A Trailblazing Campaign to Celebrate and Conserve Black Modernism

Brent Leggs, a senior vice president of the National Trust for Historic Preservation, is working to protect the legacy of 20th-century Black modernists
Conserving Black Modernism A Trailblazing Campaign
Brent Leggs, executive director, African American Cultural Heritage Action Fund and senior vice president of the National Trust For Historic Preservation; he is photographed at the Watts Happening Cultural Center in Los Angeles, one of eight recipients of the new Conserving Black Modernism grants.Photo: André Jones

On a recent visit to Watts Happening Cultural Center, Leggs recalls, “I was excited to see that the building is highly visible and has not been significantly altered.” The coffeehouse, he notes, is still decorated with memorabilia redolent of Black culture. Its $150,000 Conserving Black Modernism grant will be used to create a plan not just for restoring the building but for again making it, Leggs says, “a beloved resource and community asset.”

Charles McAfee swimming pool and poolhouse in Wichita, Kansas.

Photo: Nicole Bissey

Carson City Hall, some 10 miles south of Watts, is another 2023 grantee selected by Leggs, the trust’s Action Fund, and his external jury of nine architects, historians, and preservationists. The early 1970s building exemplifies late-modernist public architecture, California-style, with nautical motifs incorporated into its bright-white, vaguely Brutalist exterior. This time, the lead architect was Kennard and his firm, the Kennard Design Group. (Born in LA in 1920, he completed a number of important local buildings, among them parts of Los Angeles International Airport and the entrance to the Hollywood Bowl.) Carson’s grant will help create a framework for both restoring the building and for letting the world know about Kennard’s role.

Four other Conserving Black Modernism grants went to churches, which, as Leggs points out, were among the first institutions created by African Americans in this country. They include the First Baptist Church-West in Charlotte, North Carolina, designed by Harvey Gantt, who was also the city’s first Black mayor. Another grantee is Jenkins Hall at Morgan State University in Baltimore, designed by Louis Edwin Fry, the first African American to get a master’s degree in architecture from Harvard. Morgan State is one of a number of HBCUs that gave Black architects a chance to design what Leggs calls “intentional monuments, buildings that are stately and permanent,” when nobody else would. (Thanks to another trust program, the HBCU Cultural Heritage Stewardship Initiative, six schools received nearly $700,000 last year to preserve that legacy.)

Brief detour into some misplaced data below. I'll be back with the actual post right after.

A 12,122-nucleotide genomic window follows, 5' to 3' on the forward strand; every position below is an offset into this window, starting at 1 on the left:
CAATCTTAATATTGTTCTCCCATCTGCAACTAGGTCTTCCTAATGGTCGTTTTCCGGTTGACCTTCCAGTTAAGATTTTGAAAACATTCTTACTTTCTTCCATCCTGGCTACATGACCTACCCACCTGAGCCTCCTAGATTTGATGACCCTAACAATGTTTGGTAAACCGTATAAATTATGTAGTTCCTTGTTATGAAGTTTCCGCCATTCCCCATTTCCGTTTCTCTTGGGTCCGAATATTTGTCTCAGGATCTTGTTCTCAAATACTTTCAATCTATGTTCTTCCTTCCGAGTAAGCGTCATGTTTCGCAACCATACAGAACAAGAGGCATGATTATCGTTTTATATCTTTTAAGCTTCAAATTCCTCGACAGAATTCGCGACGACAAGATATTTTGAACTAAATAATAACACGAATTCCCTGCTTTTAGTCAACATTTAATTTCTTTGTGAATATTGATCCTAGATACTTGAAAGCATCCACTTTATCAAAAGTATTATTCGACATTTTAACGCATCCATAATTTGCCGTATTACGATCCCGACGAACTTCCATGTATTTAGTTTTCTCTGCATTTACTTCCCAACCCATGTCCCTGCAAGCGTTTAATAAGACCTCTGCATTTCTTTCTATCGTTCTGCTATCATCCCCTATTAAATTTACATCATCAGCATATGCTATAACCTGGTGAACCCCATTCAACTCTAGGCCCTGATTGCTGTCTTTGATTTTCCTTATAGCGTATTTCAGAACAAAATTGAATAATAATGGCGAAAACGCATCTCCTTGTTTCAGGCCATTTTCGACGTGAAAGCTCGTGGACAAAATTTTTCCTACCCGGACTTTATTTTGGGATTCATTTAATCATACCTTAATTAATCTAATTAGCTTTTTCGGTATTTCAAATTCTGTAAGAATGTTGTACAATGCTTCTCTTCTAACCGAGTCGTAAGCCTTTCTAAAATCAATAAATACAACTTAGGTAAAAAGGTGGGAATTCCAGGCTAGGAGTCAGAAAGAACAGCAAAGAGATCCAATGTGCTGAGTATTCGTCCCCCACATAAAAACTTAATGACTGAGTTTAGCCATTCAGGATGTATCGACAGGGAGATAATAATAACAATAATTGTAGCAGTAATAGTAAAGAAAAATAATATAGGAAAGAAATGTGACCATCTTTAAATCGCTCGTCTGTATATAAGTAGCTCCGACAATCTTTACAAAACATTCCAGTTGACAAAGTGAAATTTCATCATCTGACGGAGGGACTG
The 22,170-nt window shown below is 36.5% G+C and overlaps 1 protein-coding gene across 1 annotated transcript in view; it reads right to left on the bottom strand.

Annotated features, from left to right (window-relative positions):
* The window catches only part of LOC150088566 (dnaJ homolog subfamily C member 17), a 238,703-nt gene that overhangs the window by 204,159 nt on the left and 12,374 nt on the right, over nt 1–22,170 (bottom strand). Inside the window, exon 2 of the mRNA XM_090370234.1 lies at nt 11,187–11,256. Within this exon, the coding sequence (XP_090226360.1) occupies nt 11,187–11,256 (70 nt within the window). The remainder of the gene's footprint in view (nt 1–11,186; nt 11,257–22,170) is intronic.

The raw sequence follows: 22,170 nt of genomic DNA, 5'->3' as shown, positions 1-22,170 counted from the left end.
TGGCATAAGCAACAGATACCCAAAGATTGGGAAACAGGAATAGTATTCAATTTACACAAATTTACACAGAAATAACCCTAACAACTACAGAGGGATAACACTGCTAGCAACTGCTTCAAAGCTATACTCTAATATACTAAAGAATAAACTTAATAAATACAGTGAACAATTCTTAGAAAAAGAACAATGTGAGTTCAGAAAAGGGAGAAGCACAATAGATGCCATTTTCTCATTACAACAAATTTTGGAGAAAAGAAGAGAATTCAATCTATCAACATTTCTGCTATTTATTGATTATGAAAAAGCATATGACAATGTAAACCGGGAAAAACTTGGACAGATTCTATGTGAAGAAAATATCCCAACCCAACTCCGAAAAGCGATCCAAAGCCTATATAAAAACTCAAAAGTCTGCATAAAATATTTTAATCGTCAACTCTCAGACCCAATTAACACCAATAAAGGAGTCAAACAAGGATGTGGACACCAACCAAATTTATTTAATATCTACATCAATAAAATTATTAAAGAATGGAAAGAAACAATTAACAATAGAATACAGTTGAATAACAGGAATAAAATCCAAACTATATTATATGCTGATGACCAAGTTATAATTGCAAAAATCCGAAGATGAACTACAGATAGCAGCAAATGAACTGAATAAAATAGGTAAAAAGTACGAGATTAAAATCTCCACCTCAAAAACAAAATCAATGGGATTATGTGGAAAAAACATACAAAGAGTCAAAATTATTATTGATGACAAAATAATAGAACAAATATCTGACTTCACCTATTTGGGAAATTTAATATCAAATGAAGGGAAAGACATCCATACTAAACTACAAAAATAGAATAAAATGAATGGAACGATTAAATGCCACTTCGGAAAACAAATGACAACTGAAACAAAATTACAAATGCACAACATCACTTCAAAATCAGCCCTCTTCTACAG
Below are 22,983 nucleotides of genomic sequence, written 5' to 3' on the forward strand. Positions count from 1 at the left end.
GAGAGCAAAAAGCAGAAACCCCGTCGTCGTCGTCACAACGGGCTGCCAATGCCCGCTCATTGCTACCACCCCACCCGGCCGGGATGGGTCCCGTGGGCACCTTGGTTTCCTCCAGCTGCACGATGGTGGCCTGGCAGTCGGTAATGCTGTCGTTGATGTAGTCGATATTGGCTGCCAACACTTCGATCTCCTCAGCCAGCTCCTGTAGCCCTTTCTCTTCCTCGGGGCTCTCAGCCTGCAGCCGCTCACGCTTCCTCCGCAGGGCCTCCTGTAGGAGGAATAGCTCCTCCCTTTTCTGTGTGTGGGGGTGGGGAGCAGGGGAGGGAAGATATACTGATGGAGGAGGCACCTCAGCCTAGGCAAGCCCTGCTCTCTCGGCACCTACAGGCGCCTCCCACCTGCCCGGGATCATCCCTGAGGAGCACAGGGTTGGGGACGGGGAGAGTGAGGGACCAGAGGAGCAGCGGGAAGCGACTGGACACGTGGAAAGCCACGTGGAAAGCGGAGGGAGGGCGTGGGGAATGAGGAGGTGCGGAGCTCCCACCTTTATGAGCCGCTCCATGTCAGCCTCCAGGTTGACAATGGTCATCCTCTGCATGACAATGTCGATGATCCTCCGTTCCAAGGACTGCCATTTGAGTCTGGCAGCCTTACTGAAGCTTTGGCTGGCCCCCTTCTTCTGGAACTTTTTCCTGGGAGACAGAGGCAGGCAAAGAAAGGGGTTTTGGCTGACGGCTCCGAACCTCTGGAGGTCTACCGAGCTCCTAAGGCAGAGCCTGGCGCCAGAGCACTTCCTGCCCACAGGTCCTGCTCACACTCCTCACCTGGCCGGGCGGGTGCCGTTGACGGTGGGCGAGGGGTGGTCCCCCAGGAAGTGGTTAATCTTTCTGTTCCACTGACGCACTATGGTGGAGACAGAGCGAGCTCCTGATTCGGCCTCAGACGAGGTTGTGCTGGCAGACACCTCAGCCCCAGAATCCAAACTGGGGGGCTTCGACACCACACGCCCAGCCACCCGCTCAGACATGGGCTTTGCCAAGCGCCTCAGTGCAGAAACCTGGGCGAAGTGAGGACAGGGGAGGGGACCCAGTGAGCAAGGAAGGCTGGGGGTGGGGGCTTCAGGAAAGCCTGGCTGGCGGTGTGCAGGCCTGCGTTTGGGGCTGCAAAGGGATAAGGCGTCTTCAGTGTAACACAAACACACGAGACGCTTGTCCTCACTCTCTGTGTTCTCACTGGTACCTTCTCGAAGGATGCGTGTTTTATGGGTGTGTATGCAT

The city of Wichita, Kansas, meanwhile, received a grant for a public swimming pool designed by and recently renamed for Charles McAfee, who has served as president of the National Organization of Minority Architects. McAfee, a Wichita native, recalls that “McAdams Park was always very important to me, as it was the only park Black people could attend when I was growing up.” So when he got the chance to build a pool there in the late 1960s, he notes, “I used materials that were going to last forever.”

But nothing lasts forever, which is where Leggs comes in. His goal? Not just to physically restore the pool and its distinctive modular shade structures, but to make its construction, at the height of the Civil Rights Movement, part of the American story. Cheryl McAfee, Charles’s daughter and the first African American woman to receive an architecture license in the state of Kansas, says: “Black contributions don’t just need to exist—they need to be elevated.”

This story appears in AD’s February 2024 issue. Never miss an issue when you subscribe to AD.

All site below are 2023 grant recipients from the National Trust For Historic Preservation’s African American Cultural Heritage Action Fund, which includes the Conserving Black Modernism initiative, a partnership with the Getty Foundation.